Nature & Science
Well known for its magnificent Filene Center and world-renowned performances, Wolf Trap also provides a natural enclave in the midst of an increasingly urbanized northern Virginia. Less than half of Wolf Trap's land is developed, leaving about 65 acres of woodland, streams, and wetland with a wide variety of plants, animals, birds, and wildflowers. Wolf Trap's natural areas add critical green space in a dense suburb, provide refuges for many species, serve as a migration rest stop for wildlife, and serve as a living biology classroom to the adjacent community.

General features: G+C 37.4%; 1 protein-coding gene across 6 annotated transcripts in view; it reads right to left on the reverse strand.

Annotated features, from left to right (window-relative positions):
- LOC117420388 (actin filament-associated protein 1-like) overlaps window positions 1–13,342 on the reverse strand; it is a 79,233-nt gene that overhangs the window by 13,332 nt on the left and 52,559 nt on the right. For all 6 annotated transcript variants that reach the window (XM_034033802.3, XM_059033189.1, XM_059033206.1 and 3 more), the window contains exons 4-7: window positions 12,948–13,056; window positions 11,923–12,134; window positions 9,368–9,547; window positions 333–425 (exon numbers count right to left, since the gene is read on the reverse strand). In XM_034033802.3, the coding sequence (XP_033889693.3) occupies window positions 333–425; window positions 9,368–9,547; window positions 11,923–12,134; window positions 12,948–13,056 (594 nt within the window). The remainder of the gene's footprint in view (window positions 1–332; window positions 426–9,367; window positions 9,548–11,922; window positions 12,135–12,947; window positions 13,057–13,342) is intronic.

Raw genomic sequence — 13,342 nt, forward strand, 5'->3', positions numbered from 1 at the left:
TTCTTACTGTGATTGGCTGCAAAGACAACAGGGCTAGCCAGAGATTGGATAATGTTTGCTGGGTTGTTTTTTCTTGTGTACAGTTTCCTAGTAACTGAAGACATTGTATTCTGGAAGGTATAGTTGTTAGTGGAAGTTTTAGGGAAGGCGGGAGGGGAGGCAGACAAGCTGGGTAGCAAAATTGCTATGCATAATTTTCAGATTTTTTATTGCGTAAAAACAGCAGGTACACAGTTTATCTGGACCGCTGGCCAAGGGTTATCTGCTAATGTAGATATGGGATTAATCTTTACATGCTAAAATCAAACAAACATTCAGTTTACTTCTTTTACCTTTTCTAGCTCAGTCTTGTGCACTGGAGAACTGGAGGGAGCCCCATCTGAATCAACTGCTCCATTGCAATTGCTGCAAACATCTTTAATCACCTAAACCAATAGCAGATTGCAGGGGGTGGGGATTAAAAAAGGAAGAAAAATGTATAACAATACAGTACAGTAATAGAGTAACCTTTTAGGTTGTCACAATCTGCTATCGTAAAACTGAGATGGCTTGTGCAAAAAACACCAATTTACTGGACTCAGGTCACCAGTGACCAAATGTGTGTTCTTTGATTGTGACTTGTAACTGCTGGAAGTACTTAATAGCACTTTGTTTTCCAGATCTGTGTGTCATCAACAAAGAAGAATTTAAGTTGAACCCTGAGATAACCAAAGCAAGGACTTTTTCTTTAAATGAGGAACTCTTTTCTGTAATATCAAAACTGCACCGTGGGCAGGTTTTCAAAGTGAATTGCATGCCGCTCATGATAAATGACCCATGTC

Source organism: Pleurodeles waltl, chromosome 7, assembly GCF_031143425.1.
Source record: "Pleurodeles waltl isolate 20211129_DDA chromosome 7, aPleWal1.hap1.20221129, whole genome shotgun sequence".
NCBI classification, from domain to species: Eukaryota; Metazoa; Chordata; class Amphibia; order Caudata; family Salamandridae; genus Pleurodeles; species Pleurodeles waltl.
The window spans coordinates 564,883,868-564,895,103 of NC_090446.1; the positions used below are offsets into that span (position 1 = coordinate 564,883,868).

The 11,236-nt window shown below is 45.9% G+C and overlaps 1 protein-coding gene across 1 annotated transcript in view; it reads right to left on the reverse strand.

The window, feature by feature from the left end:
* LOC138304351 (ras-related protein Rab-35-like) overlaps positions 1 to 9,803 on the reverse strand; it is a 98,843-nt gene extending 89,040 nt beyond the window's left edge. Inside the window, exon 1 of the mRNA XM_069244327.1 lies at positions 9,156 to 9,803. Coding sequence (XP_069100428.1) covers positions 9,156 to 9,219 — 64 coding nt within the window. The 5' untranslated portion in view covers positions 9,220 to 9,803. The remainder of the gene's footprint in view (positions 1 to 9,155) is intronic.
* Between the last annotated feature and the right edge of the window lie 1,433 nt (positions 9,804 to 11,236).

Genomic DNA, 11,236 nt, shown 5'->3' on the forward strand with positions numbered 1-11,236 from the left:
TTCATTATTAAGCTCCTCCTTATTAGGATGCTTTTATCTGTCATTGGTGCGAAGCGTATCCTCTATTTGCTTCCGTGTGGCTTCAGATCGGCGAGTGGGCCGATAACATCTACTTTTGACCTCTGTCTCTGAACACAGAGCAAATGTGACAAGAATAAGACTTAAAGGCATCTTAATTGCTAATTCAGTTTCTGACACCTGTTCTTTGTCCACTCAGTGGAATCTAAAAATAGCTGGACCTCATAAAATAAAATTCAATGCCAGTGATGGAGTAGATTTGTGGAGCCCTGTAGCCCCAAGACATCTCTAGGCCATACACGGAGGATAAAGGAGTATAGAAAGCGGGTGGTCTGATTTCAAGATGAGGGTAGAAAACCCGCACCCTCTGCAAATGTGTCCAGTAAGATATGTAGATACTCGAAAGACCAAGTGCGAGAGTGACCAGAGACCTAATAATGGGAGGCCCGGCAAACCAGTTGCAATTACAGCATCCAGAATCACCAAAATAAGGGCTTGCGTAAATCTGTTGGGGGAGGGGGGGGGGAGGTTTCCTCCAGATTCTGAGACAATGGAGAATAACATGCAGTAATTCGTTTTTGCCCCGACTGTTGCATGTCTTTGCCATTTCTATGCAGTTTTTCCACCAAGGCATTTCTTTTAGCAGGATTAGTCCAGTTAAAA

Basic biological information is lacking for Wolf Trap, as it is for many smaller parks in the National Park System. Efforts are now underway to determine exactly what plants and animals are currently present at Wolf Trap. This is being done through the National Park Service's agency-wide scientific database project, the Inventory and Monitoring Program. Over the next few years, Wolf Trap will be systematically surveyed for flora and fauna by professional scientists through this program. The survey data will provide the baseline information needed to develop strategies for managing the park's wildlife. Species lists included here are in various stages of updating and revision.
Did You Know?
Over 1,100 volunteers help out at Wolf Trap each year. More...